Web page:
The Football Association is pushing for the number of non-homegrown players to be restricted to 13 per Premier League club, even if Brexit does not come to pass.
The vote to leave the European Union has led to the relevant bodies meeting to discuss the knock-on impact on football.
The FA, Premier League and EFL are in talks about post-Brexit regulations after being asked by government to come up with a joint view on policy.
Current top-flight clubs are permitted to have up to 17 non-homegrown players, but Press Association Sport understands the FA is proposing that drops to 13 in a 25-man squad—something the governing body would like to push through even if there is a longer transition period or second referendum.
The plan aims to maintain the Premier League’s current quality while offering more opportunities for homegrown talent, considering England-qualified starters are down to 30 percent at a time when Gareth Southgate’s national team are on the rise.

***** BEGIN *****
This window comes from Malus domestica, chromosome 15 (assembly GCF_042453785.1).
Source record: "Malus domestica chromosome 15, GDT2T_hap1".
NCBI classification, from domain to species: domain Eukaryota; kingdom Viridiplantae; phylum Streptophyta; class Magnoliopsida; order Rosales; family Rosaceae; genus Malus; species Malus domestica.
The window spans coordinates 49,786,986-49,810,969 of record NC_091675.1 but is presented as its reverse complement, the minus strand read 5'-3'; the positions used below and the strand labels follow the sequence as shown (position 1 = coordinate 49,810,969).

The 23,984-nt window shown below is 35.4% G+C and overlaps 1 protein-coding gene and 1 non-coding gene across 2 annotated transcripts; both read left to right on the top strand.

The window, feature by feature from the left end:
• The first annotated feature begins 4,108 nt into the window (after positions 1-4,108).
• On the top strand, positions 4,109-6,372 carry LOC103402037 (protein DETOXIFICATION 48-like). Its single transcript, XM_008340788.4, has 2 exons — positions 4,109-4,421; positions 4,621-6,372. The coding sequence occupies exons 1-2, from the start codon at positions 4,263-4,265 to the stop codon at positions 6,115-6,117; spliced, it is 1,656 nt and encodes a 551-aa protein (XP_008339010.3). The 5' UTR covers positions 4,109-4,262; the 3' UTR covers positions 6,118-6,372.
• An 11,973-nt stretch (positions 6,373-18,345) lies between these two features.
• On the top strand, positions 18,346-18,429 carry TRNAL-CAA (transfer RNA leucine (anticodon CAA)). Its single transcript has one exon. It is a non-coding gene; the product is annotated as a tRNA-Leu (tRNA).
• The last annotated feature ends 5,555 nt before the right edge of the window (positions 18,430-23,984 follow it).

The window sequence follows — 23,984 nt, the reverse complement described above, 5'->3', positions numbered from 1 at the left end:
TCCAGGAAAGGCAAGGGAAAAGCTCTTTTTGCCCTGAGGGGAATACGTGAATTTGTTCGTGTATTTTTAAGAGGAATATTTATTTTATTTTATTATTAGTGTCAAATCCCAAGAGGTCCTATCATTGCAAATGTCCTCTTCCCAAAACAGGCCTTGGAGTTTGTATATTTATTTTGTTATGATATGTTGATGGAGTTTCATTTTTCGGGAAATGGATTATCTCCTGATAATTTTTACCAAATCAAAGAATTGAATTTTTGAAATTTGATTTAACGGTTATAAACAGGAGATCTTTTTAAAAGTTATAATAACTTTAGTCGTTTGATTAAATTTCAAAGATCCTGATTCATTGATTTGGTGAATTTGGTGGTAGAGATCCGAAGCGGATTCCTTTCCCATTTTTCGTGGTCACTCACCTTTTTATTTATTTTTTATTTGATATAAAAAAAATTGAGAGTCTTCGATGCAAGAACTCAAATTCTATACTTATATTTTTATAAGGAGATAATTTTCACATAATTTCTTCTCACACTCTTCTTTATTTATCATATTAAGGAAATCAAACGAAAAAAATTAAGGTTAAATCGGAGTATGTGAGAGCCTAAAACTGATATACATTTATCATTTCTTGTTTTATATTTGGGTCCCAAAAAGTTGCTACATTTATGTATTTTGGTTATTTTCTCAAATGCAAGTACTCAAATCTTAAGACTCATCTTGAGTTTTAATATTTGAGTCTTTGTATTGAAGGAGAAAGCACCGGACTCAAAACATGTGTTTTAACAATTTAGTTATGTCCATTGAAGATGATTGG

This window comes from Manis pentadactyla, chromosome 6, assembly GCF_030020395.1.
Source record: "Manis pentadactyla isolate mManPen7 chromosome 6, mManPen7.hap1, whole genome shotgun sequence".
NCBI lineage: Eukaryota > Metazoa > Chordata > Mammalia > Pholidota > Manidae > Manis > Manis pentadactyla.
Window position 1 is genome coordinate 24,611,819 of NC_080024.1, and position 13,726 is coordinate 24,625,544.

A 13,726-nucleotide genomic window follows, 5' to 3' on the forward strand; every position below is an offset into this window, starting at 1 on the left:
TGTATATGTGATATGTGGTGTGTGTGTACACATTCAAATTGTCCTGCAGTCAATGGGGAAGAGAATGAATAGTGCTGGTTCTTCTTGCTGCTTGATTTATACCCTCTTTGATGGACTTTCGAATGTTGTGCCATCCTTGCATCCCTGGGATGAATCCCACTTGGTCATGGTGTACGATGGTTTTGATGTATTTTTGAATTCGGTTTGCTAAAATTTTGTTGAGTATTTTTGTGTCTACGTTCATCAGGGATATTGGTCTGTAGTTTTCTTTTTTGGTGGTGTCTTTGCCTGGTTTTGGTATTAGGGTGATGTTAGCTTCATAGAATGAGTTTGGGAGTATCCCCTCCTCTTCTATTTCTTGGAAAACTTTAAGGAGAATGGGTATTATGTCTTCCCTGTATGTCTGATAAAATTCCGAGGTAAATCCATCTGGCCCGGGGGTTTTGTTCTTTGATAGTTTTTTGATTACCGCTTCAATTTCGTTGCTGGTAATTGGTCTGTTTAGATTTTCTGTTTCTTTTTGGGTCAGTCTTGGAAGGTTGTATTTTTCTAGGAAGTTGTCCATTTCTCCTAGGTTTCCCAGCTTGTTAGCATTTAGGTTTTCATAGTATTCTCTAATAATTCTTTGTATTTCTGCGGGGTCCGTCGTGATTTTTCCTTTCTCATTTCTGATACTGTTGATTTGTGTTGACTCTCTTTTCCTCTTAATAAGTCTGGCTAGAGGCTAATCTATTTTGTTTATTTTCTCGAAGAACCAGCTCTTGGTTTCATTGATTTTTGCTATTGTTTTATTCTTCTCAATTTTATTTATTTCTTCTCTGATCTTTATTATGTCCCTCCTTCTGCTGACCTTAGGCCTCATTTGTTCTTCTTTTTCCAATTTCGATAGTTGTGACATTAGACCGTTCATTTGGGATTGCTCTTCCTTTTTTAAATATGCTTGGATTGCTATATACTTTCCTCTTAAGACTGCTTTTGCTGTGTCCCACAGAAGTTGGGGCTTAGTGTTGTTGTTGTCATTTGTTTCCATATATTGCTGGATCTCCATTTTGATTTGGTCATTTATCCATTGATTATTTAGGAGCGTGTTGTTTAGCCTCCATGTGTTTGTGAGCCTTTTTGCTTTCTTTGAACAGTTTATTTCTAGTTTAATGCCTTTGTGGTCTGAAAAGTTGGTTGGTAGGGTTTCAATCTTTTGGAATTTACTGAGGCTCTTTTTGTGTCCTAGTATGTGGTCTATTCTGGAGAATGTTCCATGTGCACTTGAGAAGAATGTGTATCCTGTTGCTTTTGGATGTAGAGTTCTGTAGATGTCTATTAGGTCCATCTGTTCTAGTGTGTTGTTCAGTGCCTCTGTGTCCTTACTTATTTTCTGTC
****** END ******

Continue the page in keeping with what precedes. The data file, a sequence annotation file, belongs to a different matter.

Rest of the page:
It is understood that the FA’s proposal was met by initial resistance from the top-flight clubs when chief executive Martin Glenn spoke at last week’s Premier League shareholders’ meeting.
Talks are ongoing and the path to an overarching policy agreement is unclear.
The existing system has been in place since 2011 and a steady increase in non-homegrown players meant Premier League squads had 270 in total at the start of the 2018/19 season.
Liverpool’s Non-Homegrown First-Team Players
Goalkeepers: Alisson, Mignolet, Karius
Defenders: Van Dijk, Lovren, Matip, Robertson, Moreno
Midfielders: Keita, Fabinho, Wijnaldum
Forwards: Salah, Mane, Firmino, Shaqiri, Origi
That averages at around 13 non-homegrown players per squad and the FA intends to keep that level, while creating a fully-open market to allow the best access to talent across the world to join.
Currently non-European players require Governing Body Endorsement, meaning a number of African, Asian and South American talents have failed to get work permits.
The current Brexit no deal solution would see GBE applied for European players as well. The system is run by the FA with Home Office approval and research shows 65 percent of the Premier League’s current European players would not have made it through GBE.